Part of the HIV PJA Social Driver Issue Brief Series “HIV/AIDS is more than just a disease, its proof positive of injustice.”
Housing, HIV and Social Justice There are many interlocking social drivers of the HIV/AIDS epidemic and many structural barriers to effective prevention, accessible care and elimination of disparities.i In this issue brief, we focus on housing, which cuts across virtually all populations and regions affected by HIV/AIDS. Furthermore, a growing consensus of research proves that housing can be key in helping individuals achieve stability and independence while lowering the risk of HIV transmission. Homelessness and inadequate or unstable housing cannot
Key Recommendations •
Expand and Prioritize Overall Federal Housing Assistance Increase Funding for Housing Opportunities for Persons with AIDS (HOPWA) Eliminate Program Restrictions Encourage Research, Evaluation, and Coordination
Learn more about the HIV PJA at preventionjustice.org be solved without simultaneously confronting related social drivers of the epidemic. HIV funding and the “AIDS sector” alone cannot overcome these barriers, so we must pursue a broad based social justice approach to HIV prevention. While this issue brief will describe the role housing plays as a social driver of the HIV epidemic, it is important to keep in mind that the individuals most at risk for HIV infection often find themselves subject to multiple structural barriers (e.g. homophobia, racism, poverty, mass incarceration, lack of housing opportunities) and experiencing multiple interrelated health problems (e.g. substance poor mental health, physical or sexual violence). However, ‘ignoring complexity and context doesn’t make it go away.’ii It is up to us as prevention justice advocates to begin to unpack these constructs in order to shape better policies.
The HIV Prevention Justice Alliance (HIV PJA) issue briefs are intended to serve as outreach and teaching tools to engage advocates and the general public in developing a deeper understanding of the social drivers of HIV and how they are connected to the underlying social justice issues fueling the HIV epidemic in the U.S.
HIV PJA Issue Brief: Housing, HIV, and Social Justice The work of carrying out and compiling evidence on housing as a social driver of HIV benefited from expertise in the field, particularly the National AIDS Housing Coalition (NAHC) and its partners, as well as the experts that informed the Findings and Recommendations from the Office of National AIDS Policy Consultation on Housing and HIV Prevention and Care. However, drawing on these resources, we hope to help prevention justice advocates from outside the housing sector make the connections between housing as a social driver of HIV, their own work, and the larger prevention justice movement.
housing as a human right as it relates to the right all persons have to an adequate standard of living. Unfortunately, the devaluing of marginalized communities and lack of political will on the part of policy makers stands in the way of assuring many human rights in practice. As such, a prevention justice policy framework, while founded on the bedrock of human rights, must also be based on research and evidence in support of goals that policy makers have already accepted, like reducing HIV incidence and ensuring access to care for all living with HIV/AIDS.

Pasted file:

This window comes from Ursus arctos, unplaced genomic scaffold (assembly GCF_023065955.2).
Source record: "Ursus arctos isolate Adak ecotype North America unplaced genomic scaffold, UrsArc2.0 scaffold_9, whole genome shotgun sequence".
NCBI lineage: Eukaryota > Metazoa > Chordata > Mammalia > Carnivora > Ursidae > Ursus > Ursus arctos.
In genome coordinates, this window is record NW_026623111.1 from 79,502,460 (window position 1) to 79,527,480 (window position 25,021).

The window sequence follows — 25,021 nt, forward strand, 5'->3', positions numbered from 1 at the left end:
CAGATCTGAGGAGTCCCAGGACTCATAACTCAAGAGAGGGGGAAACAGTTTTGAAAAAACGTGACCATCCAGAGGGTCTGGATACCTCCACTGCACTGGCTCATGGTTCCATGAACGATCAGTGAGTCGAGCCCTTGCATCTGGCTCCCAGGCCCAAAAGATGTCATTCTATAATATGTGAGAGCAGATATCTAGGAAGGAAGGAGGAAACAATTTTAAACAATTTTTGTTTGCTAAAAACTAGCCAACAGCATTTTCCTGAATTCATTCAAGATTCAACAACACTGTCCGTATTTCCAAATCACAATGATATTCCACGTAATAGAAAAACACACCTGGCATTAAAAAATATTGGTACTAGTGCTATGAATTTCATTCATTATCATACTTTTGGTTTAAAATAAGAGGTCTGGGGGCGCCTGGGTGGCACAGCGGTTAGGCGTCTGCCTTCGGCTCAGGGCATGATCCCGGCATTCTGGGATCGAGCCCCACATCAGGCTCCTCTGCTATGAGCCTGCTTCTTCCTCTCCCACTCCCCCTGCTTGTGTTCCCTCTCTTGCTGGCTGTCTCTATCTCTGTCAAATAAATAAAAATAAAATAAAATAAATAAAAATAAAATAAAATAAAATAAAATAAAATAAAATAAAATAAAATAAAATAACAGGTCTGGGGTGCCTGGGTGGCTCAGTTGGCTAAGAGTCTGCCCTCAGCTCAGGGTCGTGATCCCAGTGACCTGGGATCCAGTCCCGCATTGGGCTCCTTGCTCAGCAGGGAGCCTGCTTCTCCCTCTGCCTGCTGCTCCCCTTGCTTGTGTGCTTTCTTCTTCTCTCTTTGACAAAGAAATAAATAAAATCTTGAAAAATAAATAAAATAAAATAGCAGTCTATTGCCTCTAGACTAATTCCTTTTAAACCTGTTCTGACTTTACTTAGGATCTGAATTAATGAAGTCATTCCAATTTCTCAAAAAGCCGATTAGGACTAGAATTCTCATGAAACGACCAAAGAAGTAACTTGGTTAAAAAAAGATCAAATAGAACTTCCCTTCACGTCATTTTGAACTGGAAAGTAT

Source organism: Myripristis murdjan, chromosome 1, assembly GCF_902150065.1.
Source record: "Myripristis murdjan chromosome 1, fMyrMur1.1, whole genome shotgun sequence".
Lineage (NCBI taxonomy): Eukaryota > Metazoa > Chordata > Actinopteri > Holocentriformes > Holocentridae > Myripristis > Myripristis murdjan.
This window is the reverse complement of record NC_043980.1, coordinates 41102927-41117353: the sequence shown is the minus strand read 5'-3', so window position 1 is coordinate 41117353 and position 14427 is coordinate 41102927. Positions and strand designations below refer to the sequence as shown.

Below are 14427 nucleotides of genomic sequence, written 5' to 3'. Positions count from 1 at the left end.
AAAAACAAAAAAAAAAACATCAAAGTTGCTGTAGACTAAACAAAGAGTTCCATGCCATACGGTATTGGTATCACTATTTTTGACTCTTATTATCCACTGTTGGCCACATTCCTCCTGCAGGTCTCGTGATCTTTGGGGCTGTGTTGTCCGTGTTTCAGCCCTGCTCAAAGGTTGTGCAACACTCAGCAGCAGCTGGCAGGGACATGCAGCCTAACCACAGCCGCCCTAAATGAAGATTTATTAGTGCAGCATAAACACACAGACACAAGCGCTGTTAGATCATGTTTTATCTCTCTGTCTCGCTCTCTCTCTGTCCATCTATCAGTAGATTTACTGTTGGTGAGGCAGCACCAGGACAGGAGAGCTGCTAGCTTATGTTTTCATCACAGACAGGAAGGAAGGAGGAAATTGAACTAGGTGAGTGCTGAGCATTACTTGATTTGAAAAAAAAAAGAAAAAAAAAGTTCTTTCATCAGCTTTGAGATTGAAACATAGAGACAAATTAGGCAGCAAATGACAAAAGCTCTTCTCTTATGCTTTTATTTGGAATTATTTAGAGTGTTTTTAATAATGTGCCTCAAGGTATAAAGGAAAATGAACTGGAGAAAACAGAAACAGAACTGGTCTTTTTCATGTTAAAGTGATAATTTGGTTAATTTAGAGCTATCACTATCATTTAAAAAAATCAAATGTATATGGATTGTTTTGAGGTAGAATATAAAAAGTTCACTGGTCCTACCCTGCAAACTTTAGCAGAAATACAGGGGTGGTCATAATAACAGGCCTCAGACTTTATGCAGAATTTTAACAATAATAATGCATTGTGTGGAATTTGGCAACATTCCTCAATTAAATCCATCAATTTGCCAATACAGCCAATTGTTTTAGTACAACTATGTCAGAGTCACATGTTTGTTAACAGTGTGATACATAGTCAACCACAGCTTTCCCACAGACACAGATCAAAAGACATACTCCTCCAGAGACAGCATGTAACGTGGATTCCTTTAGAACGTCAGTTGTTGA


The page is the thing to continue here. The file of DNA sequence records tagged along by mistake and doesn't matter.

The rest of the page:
Housing is a Human Right
Housing as a Social Driver of HIV
The lack of stable housing is not only a key social driver of HIV, but is also an issue of fundamental human rights. Indeed, the Universal Declaration of Human Rights as adopted by the General Assembly of the United Nations in 1948 explicitly lists
What are Social Drivers? Social drivers are factors outside of an individual person that directly or indirectly influence: 1) an individual’s risk of being exposed to HIV and/ or 2) the health outcomes of those people already living with HIV/AIDS. These forces are often applied at a community level and pushed by structural factors (such as funding, zoning, regulation, infrastructure) meaning that interventions must occur at the community and structural levels to impact individuals in the population.
A strong and consistent body of research shows that housing status has an independent, direct impact on HIV risk, access to care, and HIV medical outcomes, regardless of demographics, drug use, health and mental health status, or receipt of other services, and that receipt of housing assistance is associated over time with reduced HIV risk behaviors and improved health care outcomes.iii Housing Influences HIV Risk Behavior The chaotic lifestyle that accompanies being homeless or unstably housed often results in chronic stress and a lack of stable relationships, both of which may influence patterns of drug use and sexual activity.iv As Aidala and Sumarjoto observe, addressing awareness of risk, motivation and intention goes only so far when persons are faced with the myriad challenges associated with the lack of stable, secure housing. Housing status is thus a significant structural or “environmental” risk factor that itself affects the ability of individuals to avoid risky situations or effectively use risk reduction resources.v Studies have demonstrated that homeless and unstably housed HIV-positive individuals are more likely to engage in sex exchange, have unprotected sex, use hard drugs, and share syringes.vi This independent effect of housing status on HIV risk behavior has been shown to impact populations